LOGANVILLE -- The HOPE Scholarship might not be able to provide any money for textbooks or fees for next year's college freshmen, state Rep. Len Walker, R-Loganville, told the Grayson High School PTSA on Thursday evening.
Georgia lottery revenues, which fund the HOPE Scholarship and the Georgia Pre-K programs, have been steadily climbing, but they aren't growing fast enough, Walker said.
"The Georgia lottery is one of the best run lotteries in all the world. In my opinion, the lottery commission has done a commendable job," Walker said. "The revenues have inched up ... but the lottery revenues are not growing at a pace to keep up with the expenditures."
Last year, the lottery revenues were about $881 million. The expenditures, however, totaled more than $1 billion. The state had to use a chunk of the lottery's unrestricted reserves to make up the difference, Walker said.
Projections show the lottery revenues will stay relatively stagnant, while lottery expenditures will climb to more than $1.2 billion by fiscal year 2012, which begins in less than a year. That will deplete the unrestricted reserve, and the lottery's other two reserves will drop to about $370 million -- less than half of where they were at the beginning of this fiscal year.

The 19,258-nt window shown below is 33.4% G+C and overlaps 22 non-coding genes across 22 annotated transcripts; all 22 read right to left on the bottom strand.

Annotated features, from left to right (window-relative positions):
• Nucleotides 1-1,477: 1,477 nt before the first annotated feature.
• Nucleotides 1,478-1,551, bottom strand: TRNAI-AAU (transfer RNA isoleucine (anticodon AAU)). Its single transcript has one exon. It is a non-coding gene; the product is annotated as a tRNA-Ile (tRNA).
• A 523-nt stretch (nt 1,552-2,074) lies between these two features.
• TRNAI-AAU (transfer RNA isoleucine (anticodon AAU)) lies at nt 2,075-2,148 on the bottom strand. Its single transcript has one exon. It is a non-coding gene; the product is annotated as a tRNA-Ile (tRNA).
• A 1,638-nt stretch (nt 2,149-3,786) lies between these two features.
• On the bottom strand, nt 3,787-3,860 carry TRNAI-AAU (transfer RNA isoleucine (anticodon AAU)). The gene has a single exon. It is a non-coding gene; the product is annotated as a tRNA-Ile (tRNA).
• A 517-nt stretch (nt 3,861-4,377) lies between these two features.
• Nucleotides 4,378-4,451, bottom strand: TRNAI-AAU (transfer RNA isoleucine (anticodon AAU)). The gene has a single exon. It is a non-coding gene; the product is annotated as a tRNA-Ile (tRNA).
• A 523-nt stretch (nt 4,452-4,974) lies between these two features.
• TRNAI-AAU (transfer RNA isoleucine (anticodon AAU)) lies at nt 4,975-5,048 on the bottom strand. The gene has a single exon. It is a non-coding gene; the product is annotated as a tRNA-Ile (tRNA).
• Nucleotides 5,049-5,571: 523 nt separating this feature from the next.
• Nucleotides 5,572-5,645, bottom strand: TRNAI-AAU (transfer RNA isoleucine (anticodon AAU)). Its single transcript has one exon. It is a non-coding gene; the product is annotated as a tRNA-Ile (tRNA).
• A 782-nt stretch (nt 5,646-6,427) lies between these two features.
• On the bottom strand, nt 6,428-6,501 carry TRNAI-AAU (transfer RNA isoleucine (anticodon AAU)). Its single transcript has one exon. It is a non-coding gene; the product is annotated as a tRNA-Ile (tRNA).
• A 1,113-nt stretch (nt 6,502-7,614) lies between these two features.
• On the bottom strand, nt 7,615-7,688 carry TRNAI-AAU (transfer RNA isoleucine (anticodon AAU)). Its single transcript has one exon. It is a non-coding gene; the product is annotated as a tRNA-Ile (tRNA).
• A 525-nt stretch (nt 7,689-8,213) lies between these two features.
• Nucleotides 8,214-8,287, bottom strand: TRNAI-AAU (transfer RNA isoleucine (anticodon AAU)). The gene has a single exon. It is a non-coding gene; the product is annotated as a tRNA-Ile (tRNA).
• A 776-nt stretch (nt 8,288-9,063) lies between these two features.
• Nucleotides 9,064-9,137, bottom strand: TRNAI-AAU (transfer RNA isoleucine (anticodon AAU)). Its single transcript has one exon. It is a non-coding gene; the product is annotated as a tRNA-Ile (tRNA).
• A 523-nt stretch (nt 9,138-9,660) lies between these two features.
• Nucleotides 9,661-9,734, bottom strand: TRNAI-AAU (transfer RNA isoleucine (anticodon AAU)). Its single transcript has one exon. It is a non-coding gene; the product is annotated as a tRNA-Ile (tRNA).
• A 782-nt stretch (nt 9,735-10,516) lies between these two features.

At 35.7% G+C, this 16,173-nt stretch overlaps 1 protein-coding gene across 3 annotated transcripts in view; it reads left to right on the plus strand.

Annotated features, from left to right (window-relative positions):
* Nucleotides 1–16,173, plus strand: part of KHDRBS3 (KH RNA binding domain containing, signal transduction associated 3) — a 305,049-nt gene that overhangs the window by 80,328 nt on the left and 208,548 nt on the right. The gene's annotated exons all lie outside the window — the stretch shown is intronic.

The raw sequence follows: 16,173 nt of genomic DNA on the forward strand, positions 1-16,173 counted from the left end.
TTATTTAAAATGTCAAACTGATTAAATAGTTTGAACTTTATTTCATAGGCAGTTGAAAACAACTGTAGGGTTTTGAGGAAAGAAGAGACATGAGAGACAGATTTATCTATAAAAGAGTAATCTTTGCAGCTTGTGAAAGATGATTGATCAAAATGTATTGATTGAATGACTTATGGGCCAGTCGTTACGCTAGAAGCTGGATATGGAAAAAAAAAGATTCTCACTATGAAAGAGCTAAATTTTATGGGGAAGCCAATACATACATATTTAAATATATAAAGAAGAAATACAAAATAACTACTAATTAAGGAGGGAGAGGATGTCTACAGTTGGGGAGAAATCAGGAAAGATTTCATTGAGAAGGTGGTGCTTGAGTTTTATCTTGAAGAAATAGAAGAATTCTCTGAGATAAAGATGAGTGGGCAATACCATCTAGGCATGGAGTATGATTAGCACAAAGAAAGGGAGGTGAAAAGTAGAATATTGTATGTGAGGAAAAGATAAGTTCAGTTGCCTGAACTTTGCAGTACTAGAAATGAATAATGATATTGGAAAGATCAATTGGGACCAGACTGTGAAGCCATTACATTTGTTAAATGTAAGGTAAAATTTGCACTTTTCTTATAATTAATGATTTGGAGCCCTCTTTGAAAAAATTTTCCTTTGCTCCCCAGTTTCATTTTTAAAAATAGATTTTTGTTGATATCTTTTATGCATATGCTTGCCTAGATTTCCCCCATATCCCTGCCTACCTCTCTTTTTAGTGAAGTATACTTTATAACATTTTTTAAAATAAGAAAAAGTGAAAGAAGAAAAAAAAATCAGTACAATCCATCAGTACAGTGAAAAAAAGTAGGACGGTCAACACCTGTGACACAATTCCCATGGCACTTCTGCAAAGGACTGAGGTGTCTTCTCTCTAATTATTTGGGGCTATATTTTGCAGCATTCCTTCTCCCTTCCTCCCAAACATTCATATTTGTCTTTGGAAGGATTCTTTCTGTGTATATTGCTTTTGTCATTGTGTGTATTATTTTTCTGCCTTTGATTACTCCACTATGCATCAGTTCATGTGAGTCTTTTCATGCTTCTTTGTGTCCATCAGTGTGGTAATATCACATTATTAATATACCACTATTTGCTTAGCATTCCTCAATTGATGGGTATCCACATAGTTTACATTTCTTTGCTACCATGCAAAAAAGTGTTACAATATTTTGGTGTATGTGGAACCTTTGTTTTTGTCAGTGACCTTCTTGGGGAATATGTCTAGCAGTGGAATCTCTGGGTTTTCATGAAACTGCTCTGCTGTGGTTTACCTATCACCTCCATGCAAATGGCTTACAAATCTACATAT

Walker, the chairman of the House higher education committee, said he finds this alarming, but he assured parents the HOPE Scholarship isn't going anywhere.
"It's not going away," Walker said, "... but some adjustments are going to have to be made. ... This is an issue that has to be answered right now."
Legislators will be examining a number of options when the General Assembly convenes in January, Walker said. Trigger mechanisms for benefit reductions in case of declining fund availability may have to be accelerated.
Currently, the HOPE Scholarship provides for the cost of tuition at a public college or university, pays for mandatory fees (capped at the January 2004 level) and gives students $150 per semester for books. It's possible the book award and fee payments may be eliminated.
The program may also be amended so that people who have a bachelor's degree cannot receive the HOPE Grant if they enroll in a technical college.
Loganville resident Leigh Ann Brandenburg, whose son is a senior at Grayson High, said the information is upsetting.
"He's worked hard for (the past) three years, and I'd just hate for him to be penalized," she said. "I think we can swing the room and board if his classes are paid for, but the economy has affected everyone. I don't want him penalized for doing the right thing."
Rebecca Branstetter, the co-president of the Grayson High PTSA, said this fall is the perfect time for residents to contact legislators with their ideas and concerns about the future of the HOPE Scholarship.
Branstetter said the PTSA invited Walker to speak because the organization is interested in bringing meaningful conversation into the community.
"This is a topic that will touch every student and every parent in this school," she said.